Wibbly wobbly, timey wimey.

Yes, I have been watching a lot of Doctor Who recently, but I suspect that the good people behind Agents of S.H.I.E.L.D. might have as well. We can go all the way back to The Time Machine by H.G. Wells when we look at the role of time travel in fiction, or fresher examples like The Terminator and Back to the Future in introducing some totally nutso paradoxes and time travel hijinx—but it was really Steven Moffat’s contributions to the British sci-fi show that showed how time travel can have an emotional effect on the characters. Look no further in S.H.I.E.L.D. than the relationship between Robin and May.

There’s actually something quite beautiful about it—we know from the heart-breaking episode “Melinda” just how May “earned” her nickname The Cavalry, but at the cost of her losing any desire to be a mother. But through these flashbacks (flashforwards?), we see that May has become the primary maternal figure for young Robin.

It takes a bit of time (heh) to wrap our heads around these flashes, but it is fairly evident that they are flashbacks for Robin and flashforwards for team S.H.I.E.L.D. They are characterized by a completely dire tone—Yo-Yo and Fitz especially have completely lost hope, with implications of terrible fates for Mack and (eventually) Simmons (and where is Coulson during these flashes?). Somehow, someway, freaking Melinda May is the only optimistic one out of the bunch, something that first appears to be out of character, even in this own contained episode, with May scowling and not even reciprocating Coulson’s brief attempts at flirting.

So why is May all gong-ho in her personal future? Wibbly wobbly, timey wimey. Call it a bootstrap paradox if you will, but future May plants the idea of hope into young Robin, for old Robin to feed to past May in her dying moments. Considering that May’s trauma stems from her experience with a young, female Inhuman who couldn’t be controlled, it meant so much that May took on the role as Robin’s mother. If you didn’t feel anything during this entire storyline, God help you.

Meanwhile in the Zephyr, we’re introduced to a cool new “post apocalyptic Eagle Scout” named Voss—but we eventually learn that he isn’t so cool after all. While I’m wondering why he and his crew didn’t just straight up murder team S.H.I.E.L.D. instantly upon their arrival, he (indirectly) provided our agents with some key pieces of information, namely the machine that brought them to the future, and the pieces of the Monolith that they now have to conduct a scavenger hunt for. Unfortunately, we learn that Sneaky Deke-y’s father is probably no longer with us, but the fact that we didn’t see him right away (plus, the dialogue implying his eventual “return” really telegraphed it) signaled that this was too good to be true.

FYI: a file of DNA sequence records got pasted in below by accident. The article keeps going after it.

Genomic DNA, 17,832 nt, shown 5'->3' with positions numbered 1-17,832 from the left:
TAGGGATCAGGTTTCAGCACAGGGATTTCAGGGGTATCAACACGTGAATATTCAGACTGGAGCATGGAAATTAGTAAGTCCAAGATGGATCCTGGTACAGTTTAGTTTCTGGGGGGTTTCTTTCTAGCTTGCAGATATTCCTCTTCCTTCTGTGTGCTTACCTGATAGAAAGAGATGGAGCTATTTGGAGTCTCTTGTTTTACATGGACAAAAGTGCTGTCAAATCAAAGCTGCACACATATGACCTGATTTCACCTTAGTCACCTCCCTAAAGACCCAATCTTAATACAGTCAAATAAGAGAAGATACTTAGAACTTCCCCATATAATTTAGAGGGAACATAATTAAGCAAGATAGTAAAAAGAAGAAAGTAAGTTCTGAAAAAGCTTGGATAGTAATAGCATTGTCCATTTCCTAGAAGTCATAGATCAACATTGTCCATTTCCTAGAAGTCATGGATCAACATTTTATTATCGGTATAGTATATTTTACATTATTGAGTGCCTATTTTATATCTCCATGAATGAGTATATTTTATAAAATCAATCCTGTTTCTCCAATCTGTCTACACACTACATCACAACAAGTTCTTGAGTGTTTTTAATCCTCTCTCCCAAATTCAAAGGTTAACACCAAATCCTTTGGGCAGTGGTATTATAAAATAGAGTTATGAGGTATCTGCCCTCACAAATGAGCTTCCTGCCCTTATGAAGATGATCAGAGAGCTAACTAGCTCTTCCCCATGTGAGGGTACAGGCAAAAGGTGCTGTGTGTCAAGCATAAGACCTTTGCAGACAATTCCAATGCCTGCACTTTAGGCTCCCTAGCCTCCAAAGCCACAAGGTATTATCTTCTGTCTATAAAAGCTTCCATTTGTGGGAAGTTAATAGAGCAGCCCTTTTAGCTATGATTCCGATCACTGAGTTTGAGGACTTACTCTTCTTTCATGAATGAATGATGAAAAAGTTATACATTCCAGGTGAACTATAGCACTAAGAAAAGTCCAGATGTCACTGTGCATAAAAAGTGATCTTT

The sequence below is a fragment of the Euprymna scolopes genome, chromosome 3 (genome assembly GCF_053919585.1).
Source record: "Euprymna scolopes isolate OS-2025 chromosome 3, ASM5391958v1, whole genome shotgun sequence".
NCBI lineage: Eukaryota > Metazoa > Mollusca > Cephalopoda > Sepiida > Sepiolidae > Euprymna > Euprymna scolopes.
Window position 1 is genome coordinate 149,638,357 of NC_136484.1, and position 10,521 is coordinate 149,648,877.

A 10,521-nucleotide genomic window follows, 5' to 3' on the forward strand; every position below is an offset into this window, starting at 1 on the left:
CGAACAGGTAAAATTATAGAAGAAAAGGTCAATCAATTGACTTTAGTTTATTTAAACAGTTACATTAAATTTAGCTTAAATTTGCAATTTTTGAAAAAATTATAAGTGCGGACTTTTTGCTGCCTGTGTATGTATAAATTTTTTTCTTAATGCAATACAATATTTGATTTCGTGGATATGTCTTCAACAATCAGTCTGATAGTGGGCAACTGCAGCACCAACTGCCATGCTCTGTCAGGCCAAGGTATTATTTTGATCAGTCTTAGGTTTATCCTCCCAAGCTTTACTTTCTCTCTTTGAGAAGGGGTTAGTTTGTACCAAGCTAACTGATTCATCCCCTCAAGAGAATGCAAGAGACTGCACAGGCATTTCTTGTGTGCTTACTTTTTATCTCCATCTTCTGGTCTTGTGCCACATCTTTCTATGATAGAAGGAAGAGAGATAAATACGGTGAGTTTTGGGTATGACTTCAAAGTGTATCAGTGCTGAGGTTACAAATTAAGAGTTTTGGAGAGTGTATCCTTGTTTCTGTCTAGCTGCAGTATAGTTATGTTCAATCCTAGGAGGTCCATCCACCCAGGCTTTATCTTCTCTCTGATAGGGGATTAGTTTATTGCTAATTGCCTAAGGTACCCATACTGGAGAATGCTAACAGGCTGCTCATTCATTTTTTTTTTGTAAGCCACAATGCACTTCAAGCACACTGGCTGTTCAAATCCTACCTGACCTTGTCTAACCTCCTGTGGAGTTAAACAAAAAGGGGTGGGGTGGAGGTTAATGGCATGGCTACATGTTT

Back in the Lighthouse, the show finally follows up on Deke’s warnings in the earlier episode that the innocent human inhabitants of this camp would be punished for the antics of team S.H.I.E.L.D. And boy, did we see them here. It’s a straight up extermination, orchestrated as petty revenge from the cowardly Kasius. While Mack and Yo-Yo being away from the A-plot is a minor bug, we at least got some awesome Yo-Yo action from it, and the seeds of revolution are being planted for all of these plot points to eventually converge. While these Lighthouse inhabitants are unimportant to the whole grand story, remember that S.H.I.E.L.D. has emphasized a lot this season that they’re all about saving people.

This episode solidified Agents of S.H.I.E.L.D. of being the superior superhero show when it comes to both storytelling complexity and emotional resonance. Eat your heart out, The Flash.


4.5 Monolith pieces out of 5. This is a complex episode that succeeds not only in advancing this season’s plot, but the long term character development of May. Well done.


  • The status of Robin essentially experiencing all of time in a non-linear fashion really recalls the recent film Arrival (which co-stars Jeremy Renner).
  • “The last time we were all seen together” -> someone’s gon’ die. As long as they don’t overhype it like in the last arc of season three.
  • This season is really into 360 degree camera shots.
  • It wasn’t meant to be a gag, but for some reason I laughed at characters manually sliding the Zephyr doors.
  • “Doesn’t the axe make it harder to shoot?”
  • I wonder if they’ll ever address the fact that if they do indeed change the future, that some of these people straight up won’t exist anymore.
  • Oh good, more Lost in Translation mysterious whispering.
  • Flint is clearly the key here—perhaps he’ll help to find the Monolith pieces, or maybe he has a role in the destruction of Earth? (Or maybe he’ll reverse it?) I imagine the Gravitonium has to come back here as well.

Leaving this out for discussion, but how do you envision the rest of this season’s structure to be like? These don’t appear to be the distinct pods of the last season, and it looks like our agents will still be stuck in the future for a couple of more episodes. What do y’all predict in the long term?